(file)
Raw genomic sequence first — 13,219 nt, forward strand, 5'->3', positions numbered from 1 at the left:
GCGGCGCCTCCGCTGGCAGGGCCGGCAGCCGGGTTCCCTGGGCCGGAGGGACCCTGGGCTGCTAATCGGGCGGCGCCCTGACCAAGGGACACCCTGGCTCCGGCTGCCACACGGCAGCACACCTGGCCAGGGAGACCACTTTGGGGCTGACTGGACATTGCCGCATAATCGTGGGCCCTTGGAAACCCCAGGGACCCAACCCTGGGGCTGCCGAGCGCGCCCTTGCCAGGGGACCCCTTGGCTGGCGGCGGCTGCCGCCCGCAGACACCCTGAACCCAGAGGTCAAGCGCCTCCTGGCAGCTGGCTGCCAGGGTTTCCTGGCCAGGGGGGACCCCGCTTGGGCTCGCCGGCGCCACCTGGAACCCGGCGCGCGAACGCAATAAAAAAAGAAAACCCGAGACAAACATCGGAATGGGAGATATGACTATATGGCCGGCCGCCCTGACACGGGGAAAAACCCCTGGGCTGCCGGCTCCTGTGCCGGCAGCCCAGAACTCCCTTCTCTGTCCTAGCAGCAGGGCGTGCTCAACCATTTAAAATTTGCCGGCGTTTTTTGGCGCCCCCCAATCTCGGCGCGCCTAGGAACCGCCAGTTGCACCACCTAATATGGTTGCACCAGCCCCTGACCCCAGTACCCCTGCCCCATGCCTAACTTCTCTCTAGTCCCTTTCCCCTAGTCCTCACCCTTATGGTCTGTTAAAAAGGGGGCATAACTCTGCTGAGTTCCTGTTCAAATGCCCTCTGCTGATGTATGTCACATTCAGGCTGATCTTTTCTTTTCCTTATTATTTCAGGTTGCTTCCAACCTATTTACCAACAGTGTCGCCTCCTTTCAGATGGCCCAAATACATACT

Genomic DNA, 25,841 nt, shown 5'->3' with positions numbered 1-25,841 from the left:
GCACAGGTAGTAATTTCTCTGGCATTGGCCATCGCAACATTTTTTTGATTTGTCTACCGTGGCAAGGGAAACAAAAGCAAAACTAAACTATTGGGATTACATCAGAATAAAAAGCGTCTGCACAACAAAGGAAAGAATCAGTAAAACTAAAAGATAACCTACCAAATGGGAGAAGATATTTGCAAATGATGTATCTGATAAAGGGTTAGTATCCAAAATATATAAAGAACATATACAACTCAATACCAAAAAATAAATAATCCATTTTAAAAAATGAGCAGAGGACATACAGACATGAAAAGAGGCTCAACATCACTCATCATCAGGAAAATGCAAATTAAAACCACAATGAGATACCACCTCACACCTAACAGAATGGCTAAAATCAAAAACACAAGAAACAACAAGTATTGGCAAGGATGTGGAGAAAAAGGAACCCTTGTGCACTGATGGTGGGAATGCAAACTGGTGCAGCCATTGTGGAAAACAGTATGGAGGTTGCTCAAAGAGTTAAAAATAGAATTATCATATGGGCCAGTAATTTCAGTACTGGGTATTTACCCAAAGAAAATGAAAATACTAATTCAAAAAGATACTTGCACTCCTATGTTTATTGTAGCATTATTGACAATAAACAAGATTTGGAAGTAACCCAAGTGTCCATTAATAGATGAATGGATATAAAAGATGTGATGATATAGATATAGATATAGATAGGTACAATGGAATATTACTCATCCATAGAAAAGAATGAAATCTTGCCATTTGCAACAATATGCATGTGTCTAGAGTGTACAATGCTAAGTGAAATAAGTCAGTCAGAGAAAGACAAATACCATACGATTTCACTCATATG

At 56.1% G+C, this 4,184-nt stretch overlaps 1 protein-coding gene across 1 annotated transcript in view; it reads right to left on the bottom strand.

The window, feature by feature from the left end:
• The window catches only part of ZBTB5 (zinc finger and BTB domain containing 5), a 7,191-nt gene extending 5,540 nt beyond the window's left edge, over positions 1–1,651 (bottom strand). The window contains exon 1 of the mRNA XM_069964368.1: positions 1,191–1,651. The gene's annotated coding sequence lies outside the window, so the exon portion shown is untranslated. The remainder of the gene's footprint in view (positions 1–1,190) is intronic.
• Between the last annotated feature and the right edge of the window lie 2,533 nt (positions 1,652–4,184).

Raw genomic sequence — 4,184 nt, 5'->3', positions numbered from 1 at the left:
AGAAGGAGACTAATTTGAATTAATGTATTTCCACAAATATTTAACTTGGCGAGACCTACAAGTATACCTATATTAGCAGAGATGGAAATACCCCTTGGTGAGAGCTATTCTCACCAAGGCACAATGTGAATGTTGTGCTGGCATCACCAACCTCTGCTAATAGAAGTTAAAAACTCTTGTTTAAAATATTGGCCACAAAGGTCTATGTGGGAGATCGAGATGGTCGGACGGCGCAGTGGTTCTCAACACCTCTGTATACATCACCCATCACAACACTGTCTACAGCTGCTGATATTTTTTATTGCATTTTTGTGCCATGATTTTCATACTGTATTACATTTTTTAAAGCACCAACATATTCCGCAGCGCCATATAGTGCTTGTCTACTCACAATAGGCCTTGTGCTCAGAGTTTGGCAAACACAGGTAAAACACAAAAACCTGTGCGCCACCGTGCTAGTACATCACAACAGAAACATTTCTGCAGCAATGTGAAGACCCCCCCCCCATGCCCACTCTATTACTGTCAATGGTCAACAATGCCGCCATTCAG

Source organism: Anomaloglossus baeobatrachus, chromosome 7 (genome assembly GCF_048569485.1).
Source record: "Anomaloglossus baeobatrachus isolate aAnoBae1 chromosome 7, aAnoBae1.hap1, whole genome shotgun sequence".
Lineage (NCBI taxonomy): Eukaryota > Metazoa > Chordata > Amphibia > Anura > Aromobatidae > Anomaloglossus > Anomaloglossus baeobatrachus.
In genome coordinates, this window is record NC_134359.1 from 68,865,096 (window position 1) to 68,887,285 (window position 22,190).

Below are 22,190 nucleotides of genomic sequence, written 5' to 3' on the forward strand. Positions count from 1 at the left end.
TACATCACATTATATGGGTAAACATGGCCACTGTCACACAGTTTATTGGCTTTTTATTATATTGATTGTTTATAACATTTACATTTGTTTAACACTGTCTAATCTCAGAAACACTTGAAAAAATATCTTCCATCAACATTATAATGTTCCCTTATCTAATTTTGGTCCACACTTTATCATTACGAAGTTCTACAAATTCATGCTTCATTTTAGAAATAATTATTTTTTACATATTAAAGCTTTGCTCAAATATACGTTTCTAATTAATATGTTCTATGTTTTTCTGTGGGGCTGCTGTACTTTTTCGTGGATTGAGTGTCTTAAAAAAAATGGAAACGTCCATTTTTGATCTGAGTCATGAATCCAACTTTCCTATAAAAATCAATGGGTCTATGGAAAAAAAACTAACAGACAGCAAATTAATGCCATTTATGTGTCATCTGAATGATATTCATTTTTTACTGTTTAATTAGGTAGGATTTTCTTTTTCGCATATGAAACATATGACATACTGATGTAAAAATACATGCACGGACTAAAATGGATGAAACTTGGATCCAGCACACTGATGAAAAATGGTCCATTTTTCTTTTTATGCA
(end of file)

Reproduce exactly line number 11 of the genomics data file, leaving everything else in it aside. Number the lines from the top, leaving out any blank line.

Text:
Source organism: Anomaloglossus baeobatrachus, chromosome 7 (genome assembly GCF_048569485.1).